RDR Computer Consulting Corporation v. Eurodirect, Inc.

Annotate this Case
Download PDF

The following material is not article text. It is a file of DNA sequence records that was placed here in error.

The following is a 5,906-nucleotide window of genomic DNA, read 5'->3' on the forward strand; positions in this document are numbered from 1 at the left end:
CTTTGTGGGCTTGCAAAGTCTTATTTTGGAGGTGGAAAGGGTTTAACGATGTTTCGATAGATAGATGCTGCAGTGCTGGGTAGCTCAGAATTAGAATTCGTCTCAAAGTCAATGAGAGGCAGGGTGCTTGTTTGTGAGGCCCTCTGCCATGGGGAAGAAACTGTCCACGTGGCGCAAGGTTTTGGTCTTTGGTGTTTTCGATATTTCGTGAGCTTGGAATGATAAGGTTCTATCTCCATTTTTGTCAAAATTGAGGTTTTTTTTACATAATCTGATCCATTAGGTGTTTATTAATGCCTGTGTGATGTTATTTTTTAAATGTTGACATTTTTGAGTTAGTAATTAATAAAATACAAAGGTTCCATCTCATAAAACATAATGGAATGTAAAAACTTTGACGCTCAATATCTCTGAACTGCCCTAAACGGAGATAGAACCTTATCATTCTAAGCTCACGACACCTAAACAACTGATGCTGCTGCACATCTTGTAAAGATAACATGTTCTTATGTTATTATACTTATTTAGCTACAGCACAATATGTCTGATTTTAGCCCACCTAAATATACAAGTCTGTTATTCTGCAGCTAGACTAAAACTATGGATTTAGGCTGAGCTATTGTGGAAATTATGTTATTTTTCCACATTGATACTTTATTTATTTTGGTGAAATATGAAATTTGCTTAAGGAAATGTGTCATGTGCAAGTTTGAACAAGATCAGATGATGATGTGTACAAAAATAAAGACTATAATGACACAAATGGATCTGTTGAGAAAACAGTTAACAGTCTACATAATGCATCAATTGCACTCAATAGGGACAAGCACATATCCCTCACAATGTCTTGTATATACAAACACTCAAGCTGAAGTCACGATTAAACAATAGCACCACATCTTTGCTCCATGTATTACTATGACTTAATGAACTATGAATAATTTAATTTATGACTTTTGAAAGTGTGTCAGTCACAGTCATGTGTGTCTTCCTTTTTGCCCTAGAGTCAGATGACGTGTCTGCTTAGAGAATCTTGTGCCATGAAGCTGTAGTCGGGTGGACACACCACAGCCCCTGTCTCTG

IN THE SECOND DISTRICT COURT OF APPEAL, LAKELAND, FLORIDA October 15, 2004 RDR COMPUTER CONSULTING CORPORATION, Appellant, v. EURODIRECT, INC., Appellee. ) ) ) ) ) ) ) ) ) ) ) Case No. 2D03-3140 BY ORDER OF THE COURT: Appellant's motion for rehearing filed July 6, 2004, is granted in part. Appellee's motion for rehearing filed July 6, 2004, is denied. The opinion dated June 18, 2004, is withdrawn, and the attached opinion is substituted therefor. I HEREBY CERTIFY THE FOREGOING IS A TRUE COPY OF THE ORIGINAL COURT ORDER. JAMES BIRKHOLD, CLERK NOT FINAL UNTIL TIME EXPIRES TO FILE REHEARING MOTION AND, IF FILED, DETERMINED IN THE DISTRICT COURT OF APPEAL OF FLORIDA SECOND DISTRICT RDR COMPUTER CONSULTING CORPORATION, Appellant, v. EURODIRECT, INC., Appellee. ) ) ) ) ) ) ) ) ) ) ) Case No. 2D03-3140 Opinion filed October 15, 2004. Appeal from the Circuit Court for Hillsborough County; Herbert J. Baumann, Jr., Judge. Ricardo A. Roig of Ricardo A. Roig, P.A., Tampa, for Appellant. Alan M. Gross of Powell, Carney, Gross, Maller & Ramsay, P.A., St. Petersburg, for Appellee. ALTENBERND, Chief Judge. RDR Computer Consulting Corporation (RDR) appeals a final judgment that was entered in its favor against Eurodirect, Inc. RDR challenges the trial court's decision to deny its request for attorneys' fees and prejudgment interest. We reverse both the denial of prejudgment interest and the denial of attorneys' fees. I. PREJUDGMENT INTEREST RDR entered into written agreements with Eurodirect to provide certain computer software services for a one-year period ending on April 28, 2000. Soon after the contract went into effect, the relationship between the parties soured. In September 1999, Eurodirect filed a four-count complaint against RDR alleging civil conspiracy to defraud, conversion, unjust enrichment, and breach of a confidential relationship. RDR filed a counterclaim alleging breach of contract and amounts due pursuant to the contract or on open account. The case proceeded to trial by jury in January 2003, and the jury denied relief to Eurodirect on all counts and found for RDR on its counterclaim, awarding RDR $49,214.40 in damages for breach of contract and open account. The jury's award was precisely the amount claimed by RDR for services rendered through April 28, 2000. The jury was not asked to determine the date this payment was due. RDR's counterclaim requested damages "including interest" but did not expressly request "prejudgment interest." Prejudgment interest was not addressed in the pretrial order. Both the jury instructions and the verdict form relied on language similar to the language in Florida Standard Jury Instruction (Civil) 12.1(I), which does not mention prejudgment interest and instructs the jury to return an amount that will "fairly and adequately compensate" the claimant for damages caused by the breaching party's failure to perform. RDR expressly raised the issue of prejudgment interest for the first time in a post-verdict motion that requested entry of a judgment including such interest. The trial court denied the request for prejudgment interest because RDR had -2- not formally reserved this issue for resolution by the judge prior to the case being submitted to the jury for a determination of damages. There is considerable merit to the trial court's position that a claimant who intends to seek prejudgment interest from the judge following a jury verdict should be required to declare its intent prior to closing arguments. There certainly is a risk that a party's failure to disclose this issue prior to the jury's deliberations could make it impossible to know whether the jury had considered this element of damage. That risk should be borne by the claimant. In this case, however, the jury received no instructions on prejudgment interest and it is obvious that the jury awarded RDR the damages that were due on or before April 28, 2000. The damages were thus liquidated from that date. Under the loss theory for prejudgment interest and the rule announced in Argonaut Insurance Co. v. May Plumbing Co., 474 So. 2d 212 (Fla. 1985), RDR was entitled to an award of prejudgment interest because the verdict involved damages that were liquidated as of a date certain, April 28, 2000. RDR was entitled to this award "as a matter of law," which simply means that the function of adding interest to the verdict could be performed by the trial judge. See Argonaut, 474 So. 2d at 215; Summerton v. Mamele, 711 So. 2d 131, 133 (Fla. 5th DCA 1998); see also Broward County v. Finlayson, 555 So. 2d 1211 (Fla. 1990) (upholding Argonaut but stating that prejudgment interest can be denied if it would be inequitable). This court has held that it is not necessary for the jury to actually determine the date on which the damages were liquidated, so long as that date is clear from the context of the litigation. See Charles Buzbee & Sons, Inc. v. Falkner, 585 So. 2d 1190, 1191 (Fla. 2d DCA 1991); see also -3- Vining v. Martyn, 660 So. 2d 1081, 1082 (Fla. 4th DCA 1995). In this case it is clear that the jury liquidated damages in the amount of $49,214.40, the exact amount due no later than April 28, 2000, when the contract terminated.1 Nothing in existing case law requires the claimant to expressly reserve the issue of prejudgment interest for resolution by the trial judge after the jury's verdict. Indeed, prejudgment interest is merely an element of damage. It does not need to be specially pleaded. See Fayed v. Altshuler, 676 So. 2d 1062 (Fla. 4th DCA 1996); Tillman v. Howell, 634 So. 2d 268, 270 (Fla. 4th DCA 1994).2 Thus, the trial court erred in ruling that RDR was required to expressly reserve this issue for resolution by the trial judge.3 Accordingly, we reverse the trial court's denial of prejudgment interest and remand to award prejudgment interest from April 28, 2000, to the date of the judgment. 1 It is probable that installment payments were actually due on this contract prior to the end of the contract. In the absence of a more specific verdict or a clearer record, we conclude that RDR has failed to establish a right to any additional interest that may have accrued on earlier installment amounts. See generally Nat'l Educ. Ctrs., Inc. v. Kirkland, 678 So. 2d 1304 (Fla. 4th DCA 1996). 2 Prior to the adoption of the loss theory for prejudgment interest in Argonaut, this court had suggested that there may be a special pleading requirement for prejudgment interest. See Harry E. Robbins Assocs. v. Sudbury, 467 So. 2d 343 (Fla. 2d DCA 1985). After Argonaut, this court clearly cannot compel plaintiffs to specially plead an element of damage that does not require special pleading as special damage under the Florida Rules of Civil Procedure. See Fla. R. Civ. P. 1.120(g); see also Augustine v. S. Bell Tel. & Tel. Co., 91 So. 2d 320 (Fla. 1956). 3 A trial court may be authorized to include in its standard pretrial order a requirement that a party indicate whether it is seeking prejudgment interest from the judge or from the jury. Whether a court could thereafter deny prejudgment interest to a party who failed to expressly reserve the issue is an interesting question not presented by this case. -4- II. ATTORNEYS' FEES ON THE PROPOSAL FOR SETTLEMENT After the trial, RDR filed a motion for attorneys' fees based on a proposal for settlement that it had served on Eurodirect pursuant to Florida Rule of Civil Procedure 1.442 and section 768.79, Florida Statutes (2001). That offer had proposed to settle Eurodirect's claim for $250. It did not propose to settle RDR's counterclaim against Eurodirect. At the time the proposal was served, the procedural posture of this suit was very unusual. In its initial complaint, Eurodirect had sued both RDR and RDR's sole officer and director, Richard Rodriguez. An amended complaint filed on April 3, 2001, continued to list Mr. Rodriguez as a defendant in the style and alleged in the general allegations that he was the sole officer and director of RDR. However, none of the four counts in the amended complaint made any additional reference to Mr. Rodriguez and none of the counts sought damages or other relief from him. On April 16, 2001, RDR filed a motion to dismiss this amended complaint which pointed out that Mr. Rodriguez was identified in the style and preamble of the amended complaint but that there was no cause of action alleged against him nor did any of the counts seek relief from him. It was at this stage of the litigation that RDR served its proposal for settlement dated May 11, 2001. This proposal was expressly made only by "Defendant, RDR Computer Consulting Corporation," and was intended to resolve all of the claims asserted by Eurodirect against "Defendant." RDR conditioned its proposal upon Eurodirect filing a notice of voluntary dismissal with prejudice in the action against the "Defendants." -5- Shortly thereafter, in June 2001, the trial court entered an order denying the motion to dismiss the amended complaint. The order indicated that Eurodirect had acknowledged that Richard Rodriguez was not intended to be a defendant in the amended complaint. Therefore, the court ordered his name stricken from the amended complaint. Given the allegations of the amended complaint, it was logical for RDR to propose a settlement of all claims against it conditioned on a dismissal of the amended complaint as to its sole officer. The offer should not have confused Eurodirect since Eurodirect acknowledged that Mr. Rodriguez was not a proper defendant at the time the proposal was made. Nevertheless, the trial court denied the motion for fees because the proposal did not contain separate monetary offers for both RDR and Mr. Rodriguez. The trial court's ruling was supported, at least in spirit, by this court's decision in Allstate Insurance Co. v. Materiale, 787 So. 2d 173, 175 (Fla. 2d DCA 2001), in which we announced that "[w]hen two offerors make a proposal for settlement to one offeree, the offeree is entitled to know the amount and terms of the offer that are attributable to each offeror in order to evaluate the offer as it pertains to that party." Likewise, the supreme court has held that "an offer from multiple plaintiffs must apportion the offer among the plaintiffs." See also Willis Shaw Express, Inc. v. Hilyer Sod, Inc., 849 So. 2d 276, 279 (Fla. 2003). Both Materiale and Willis Shaw Express involved an offer by two plaintiffs to a single defendant. Because the offer failed to detail the amount each individual plaintiff was seeking, the defendant was unable to evaluate the offer as it related to each plaintiff. It is not clear, however, that the same rule should apply to an offer by -6- multiple defendants to a single plaintiff when the defendants are jointly and severally liable for all damages claimed by the plaintiff. This court has approved an offer made by one of two co-defendants that proposed to settle a single plaintiff's claims against both defendants when the offering defendant was vicariously liable for the actions of the other. See Barnes v. The Kellogg Co., 846 So. 2d 568 (Fla. 2d DCA 2003).4 We conclude, however, that this unique case is distinguishable from all of these precedents. The issue here is whether a proposal from one defendant seeking dismissal of the entire lawsuit must make a separate allocation for a second defendant whose name appears in the style but whom the plaintiff does not claim to be suing. Even under a strict construction, we conclude that the language in rule 1.442 permits such a proposal. The rule expressly states that a proposal shall "state with particularity any relevant conditions." See Fla. R. Civ. P. 1.442(c)(2)(C). The dismissal of the lawsuit, including a named defendant from whom the plaintiff seeks no relief, would appear to be a proper and relevant condition. 4 Although other district courts have expressly declined to follow the rule announced in Barnes, they have done so in cases with distinctly different facts. See Cohen v. Arvin, 878 So. 2d 403 (Fla. 4th DCA 2004) (disapproving unallocated offer made by two defendants to three plaintiffs); McElroy v. Whittington, 867 So. 2d 1241 (Fla. 4th DCA 2004) (reversing award of attorneys' fees where two plaintiffs made unapportioned proposal to single defendant); Matetzschk v. Lamb, 849 So. 2d 1141 (Fla. 5th DCA 2003) (reversing attorneys' fee award where single plaintiff made undifferentiated offer of judgment to two defendants); see also Meyer v. Hutchinson, 861 So. 2d 1185 (Fla. 5th DCA 2004) (reversing attorneys' fees because two plaintiffs' failed to apportion proposal for settlement made to single defendant). Again, in each of these cases, the apportionment was necessary to permit the party or parties receiving the offers (the offerees) to adequately assess the proposals as they related to each offeror. -7- Accordingly, we reverse the order denying fees and remand for further consideration of RDR's motion for attorneys' fees. Reversed and remanded. FULMER and CASANUEVA, JJ., Concur. -8-